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Cambodia’s Curse

by Joshua Kurlantzick
June 29, 2011

UN peacekeepers from Indonesia patrol the streets of Phnom Penh in an armoured personel carrier on August 27, amid the morning rush hour traffic

UN peacekeepers from Indonesia patrol the streets of Phnom Penh in an armoured personel carrier on August 27, 1993, amid the morning rush hour traffic. (STR New/Courtesy Reuters)

Over the past two decades, Cambodia has served as a kind of test case of humanitarian intervention. At the end of its civil war in the early 1990s, the United Nations launched its largest ever (to that point) rebuilding effort in Cambodia, which was followed by enormous contributions by other Western donors and aid organizations.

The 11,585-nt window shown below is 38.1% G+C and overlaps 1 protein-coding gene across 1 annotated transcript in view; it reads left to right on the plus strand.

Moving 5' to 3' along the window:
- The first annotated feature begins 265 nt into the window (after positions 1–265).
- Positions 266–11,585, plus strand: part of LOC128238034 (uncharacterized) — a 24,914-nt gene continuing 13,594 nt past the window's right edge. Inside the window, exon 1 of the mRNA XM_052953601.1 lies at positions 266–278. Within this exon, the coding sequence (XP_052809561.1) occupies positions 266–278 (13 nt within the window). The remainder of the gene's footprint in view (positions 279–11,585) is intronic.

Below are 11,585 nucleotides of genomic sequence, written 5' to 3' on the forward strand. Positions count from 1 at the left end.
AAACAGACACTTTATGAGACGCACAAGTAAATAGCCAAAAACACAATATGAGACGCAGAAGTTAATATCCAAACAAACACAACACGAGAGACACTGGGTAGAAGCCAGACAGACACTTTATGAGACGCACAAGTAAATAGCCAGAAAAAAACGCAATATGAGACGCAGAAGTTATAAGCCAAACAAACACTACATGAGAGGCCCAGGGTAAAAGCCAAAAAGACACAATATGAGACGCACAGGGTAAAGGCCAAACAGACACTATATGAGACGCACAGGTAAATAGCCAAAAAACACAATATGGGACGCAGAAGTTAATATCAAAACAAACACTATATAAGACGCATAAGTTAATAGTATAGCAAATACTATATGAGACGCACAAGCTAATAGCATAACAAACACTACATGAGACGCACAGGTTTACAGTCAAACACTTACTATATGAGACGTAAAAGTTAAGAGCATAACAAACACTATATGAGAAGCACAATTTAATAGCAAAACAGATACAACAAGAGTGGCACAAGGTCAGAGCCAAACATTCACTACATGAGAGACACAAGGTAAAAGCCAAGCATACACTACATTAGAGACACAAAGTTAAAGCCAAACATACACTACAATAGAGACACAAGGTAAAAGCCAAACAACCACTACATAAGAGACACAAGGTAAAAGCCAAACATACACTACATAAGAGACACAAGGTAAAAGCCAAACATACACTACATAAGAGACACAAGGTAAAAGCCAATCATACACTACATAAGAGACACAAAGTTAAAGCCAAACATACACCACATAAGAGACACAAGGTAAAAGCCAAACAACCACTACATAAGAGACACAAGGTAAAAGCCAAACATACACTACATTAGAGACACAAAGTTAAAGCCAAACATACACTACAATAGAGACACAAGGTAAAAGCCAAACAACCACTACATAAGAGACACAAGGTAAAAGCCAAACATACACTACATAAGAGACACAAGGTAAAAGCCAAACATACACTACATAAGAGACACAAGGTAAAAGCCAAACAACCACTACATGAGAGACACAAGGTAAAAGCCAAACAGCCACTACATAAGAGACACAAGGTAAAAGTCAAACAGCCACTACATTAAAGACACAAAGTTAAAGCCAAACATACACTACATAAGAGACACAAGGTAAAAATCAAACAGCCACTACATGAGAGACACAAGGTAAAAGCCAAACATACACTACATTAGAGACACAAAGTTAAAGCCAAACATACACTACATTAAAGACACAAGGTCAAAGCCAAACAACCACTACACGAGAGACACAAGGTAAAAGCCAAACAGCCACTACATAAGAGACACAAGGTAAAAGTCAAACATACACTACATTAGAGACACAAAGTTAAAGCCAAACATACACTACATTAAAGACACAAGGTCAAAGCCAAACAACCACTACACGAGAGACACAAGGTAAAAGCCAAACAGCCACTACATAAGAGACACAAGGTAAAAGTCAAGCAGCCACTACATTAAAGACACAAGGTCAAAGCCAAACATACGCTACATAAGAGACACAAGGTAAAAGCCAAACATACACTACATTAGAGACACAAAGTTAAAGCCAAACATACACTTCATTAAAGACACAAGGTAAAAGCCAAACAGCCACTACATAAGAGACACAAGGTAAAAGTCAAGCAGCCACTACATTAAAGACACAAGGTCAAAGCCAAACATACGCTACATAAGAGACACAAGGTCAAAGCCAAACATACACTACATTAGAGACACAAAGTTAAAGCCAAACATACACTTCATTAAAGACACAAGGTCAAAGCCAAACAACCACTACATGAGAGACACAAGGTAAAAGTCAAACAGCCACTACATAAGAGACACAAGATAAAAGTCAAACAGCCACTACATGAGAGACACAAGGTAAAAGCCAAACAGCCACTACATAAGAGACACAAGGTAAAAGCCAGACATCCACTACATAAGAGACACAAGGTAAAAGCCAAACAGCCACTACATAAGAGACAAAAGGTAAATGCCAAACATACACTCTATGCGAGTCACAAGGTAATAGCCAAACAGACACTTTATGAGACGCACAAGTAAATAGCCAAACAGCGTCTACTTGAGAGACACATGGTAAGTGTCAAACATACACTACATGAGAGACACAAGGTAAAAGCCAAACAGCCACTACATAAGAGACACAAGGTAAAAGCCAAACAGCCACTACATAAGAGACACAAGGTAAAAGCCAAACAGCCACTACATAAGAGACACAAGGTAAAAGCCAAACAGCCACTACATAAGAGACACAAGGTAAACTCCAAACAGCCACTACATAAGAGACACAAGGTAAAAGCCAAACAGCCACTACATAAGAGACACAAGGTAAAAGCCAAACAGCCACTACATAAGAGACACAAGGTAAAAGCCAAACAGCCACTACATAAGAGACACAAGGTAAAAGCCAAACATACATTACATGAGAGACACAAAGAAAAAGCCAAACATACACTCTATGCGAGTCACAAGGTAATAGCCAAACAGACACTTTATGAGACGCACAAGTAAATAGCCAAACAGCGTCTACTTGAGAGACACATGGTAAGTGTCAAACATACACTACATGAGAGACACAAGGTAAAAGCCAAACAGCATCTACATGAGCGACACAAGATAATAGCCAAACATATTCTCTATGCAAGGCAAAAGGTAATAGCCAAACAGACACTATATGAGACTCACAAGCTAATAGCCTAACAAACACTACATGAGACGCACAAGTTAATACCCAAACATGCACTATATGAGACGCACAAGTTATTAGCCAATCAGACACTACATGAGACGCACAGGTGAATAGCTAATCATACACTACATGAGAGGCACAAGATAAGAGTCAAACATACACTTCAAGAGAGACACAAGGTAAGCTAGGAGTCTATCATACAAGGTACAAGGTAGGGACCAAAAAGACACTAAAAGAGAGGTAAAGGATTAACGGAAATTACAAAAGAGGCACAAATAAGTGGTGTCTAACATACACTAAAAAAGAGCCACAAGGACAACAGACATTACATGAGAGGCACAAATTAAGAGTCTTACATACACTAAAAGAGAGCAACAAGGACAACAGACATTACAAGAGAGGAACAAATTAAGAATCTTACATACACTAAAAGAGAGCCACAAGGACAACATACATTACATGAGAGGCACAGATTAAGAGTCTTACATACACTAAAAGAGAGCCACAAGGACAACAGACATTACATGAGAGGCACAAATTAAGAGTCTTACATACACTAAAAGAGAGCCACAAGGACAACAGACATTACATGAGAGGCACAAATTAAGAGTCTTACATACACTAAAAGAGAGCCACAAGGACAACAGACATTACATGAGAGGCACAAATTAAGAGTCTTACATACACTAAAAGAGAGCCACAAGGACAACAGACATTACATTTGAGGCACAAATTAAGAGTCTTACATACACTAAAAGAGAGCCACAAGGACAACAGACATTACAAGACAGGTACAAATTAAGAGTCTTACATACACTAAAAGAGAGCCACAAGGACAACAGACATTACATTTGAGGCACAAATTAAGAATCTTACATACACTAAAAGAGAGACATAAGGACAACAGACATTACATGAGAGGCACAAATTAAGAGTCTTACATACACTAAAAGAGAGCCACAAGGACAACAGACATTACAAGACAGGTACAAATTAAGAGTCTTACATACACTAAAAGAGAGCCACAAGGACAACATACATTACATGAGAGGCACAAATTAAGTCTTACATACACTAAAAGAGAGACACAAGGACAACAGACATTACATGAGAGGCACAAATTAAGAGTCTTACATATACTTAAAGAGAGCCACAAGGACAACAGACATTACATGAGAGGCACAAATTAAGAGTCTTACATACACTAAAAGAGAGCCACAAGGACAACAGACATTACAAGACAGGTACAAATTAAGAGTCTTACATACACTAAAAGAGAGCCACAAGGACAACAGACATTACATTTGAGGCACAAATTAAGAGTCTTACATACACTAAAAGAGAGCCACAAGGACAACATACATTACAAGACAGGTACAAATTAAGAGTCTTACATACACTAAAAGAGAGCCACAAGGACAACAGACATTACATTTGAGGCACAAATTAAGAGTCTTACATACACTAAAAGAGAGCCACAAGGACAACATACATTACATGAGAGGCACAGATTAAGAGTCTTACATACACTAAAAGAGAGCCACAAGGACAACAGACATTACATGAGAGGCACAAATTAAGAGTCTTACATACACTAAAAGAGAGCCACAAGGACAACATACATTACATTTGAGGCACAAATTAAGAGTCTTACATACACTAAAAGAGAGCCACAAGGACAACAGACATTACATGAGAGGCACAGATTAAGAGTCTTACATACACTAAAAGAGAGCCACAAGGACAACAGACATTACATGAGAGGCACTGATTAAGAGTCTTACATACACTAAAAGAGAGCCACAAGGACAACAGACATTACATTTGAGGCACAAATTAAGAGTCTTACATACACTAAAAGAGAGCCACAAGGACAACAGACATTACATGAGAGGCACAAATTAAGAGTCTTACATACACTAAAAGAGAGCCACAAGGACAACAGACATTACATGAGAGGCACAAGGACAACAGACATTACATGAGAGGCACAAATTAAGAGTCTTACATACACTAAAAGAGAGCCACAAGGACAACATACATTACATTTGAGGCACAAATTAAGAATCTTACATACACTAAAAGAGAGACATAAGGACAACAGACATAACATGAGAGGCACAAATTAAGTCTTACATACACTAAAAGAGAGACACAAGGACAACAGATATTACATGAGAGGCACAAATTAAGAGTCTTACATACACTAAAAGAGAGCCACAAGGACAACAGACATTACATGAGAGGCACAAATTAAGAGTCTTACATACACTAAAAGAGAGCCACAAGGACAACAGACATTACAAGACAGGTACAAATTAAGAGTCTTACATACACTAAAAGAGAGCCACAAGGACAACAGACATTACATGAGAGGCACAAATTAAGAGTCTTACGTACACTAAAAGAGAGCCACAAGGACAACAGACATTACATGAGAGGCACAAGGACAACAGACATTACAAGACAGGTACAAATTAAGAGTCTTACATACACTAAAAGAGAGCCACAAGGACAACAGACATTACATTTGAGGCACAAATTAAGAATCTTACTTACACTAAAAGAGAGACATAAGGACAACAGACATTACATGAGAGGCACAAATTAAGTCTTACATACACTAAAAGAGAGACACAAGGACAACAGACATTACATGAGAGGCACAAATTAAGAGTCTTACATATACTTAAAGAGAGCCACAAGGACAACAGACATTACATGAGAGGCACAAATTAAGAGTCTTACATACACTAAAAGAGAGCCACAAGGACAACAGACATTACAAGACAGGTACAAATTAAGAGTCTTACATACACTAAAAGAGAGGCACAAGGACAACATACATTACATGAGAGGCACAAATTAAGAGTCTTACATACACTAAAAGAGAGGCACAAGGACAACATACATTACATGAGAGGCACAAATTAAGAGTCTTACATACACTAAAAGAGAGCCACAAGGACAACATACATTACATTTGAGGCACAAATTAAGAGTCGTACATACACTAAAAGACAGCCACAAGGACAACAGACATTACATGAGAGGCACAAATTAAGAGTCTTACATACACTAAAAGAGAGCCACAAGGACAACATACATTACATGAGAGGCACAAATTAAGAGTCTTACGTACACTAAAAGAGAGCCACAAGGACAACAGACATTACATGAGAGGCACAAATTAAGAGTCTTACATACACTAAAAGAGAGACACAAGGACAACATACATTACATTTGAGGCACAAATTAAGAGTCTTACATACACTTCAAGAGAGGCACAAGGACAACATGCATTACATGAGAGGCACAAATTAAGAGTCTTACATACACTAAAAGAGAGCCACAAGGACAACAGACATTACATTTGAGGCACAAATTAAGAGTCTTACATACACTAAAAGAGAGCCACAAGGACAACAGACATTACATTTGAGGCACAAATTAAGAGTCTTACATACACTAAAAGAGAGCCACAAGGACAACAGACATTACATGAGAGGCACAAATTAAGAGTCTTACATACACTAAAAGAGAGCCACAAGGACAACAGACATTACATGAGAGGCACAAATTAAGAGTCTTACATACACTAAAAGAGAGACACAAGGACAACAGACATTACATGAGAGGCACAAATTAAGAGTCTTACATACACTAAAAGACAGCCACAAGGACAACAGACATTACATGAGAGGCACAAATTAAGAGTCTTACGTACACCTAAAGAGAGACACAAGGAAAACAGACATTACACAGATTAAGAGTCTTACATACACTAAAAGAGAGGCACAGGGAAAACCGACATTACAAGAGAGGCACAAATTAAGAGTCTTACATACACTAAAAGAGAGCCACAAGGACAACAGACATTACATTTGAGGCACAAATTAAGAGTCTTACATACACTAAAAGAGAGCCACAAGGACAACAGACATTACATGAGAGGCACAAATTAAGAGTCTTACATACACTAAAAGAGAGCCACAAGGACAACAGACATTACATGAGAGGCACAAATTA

Has it worked? In the new book Cambodia’s Curse, veteran journalist Joel Brinkely gives a decisive answer: No. He also effectively sketches out some of the lessons for any future interventions of such size.

In this month’s issue of the Washington Monthly, I have a long review of the book.

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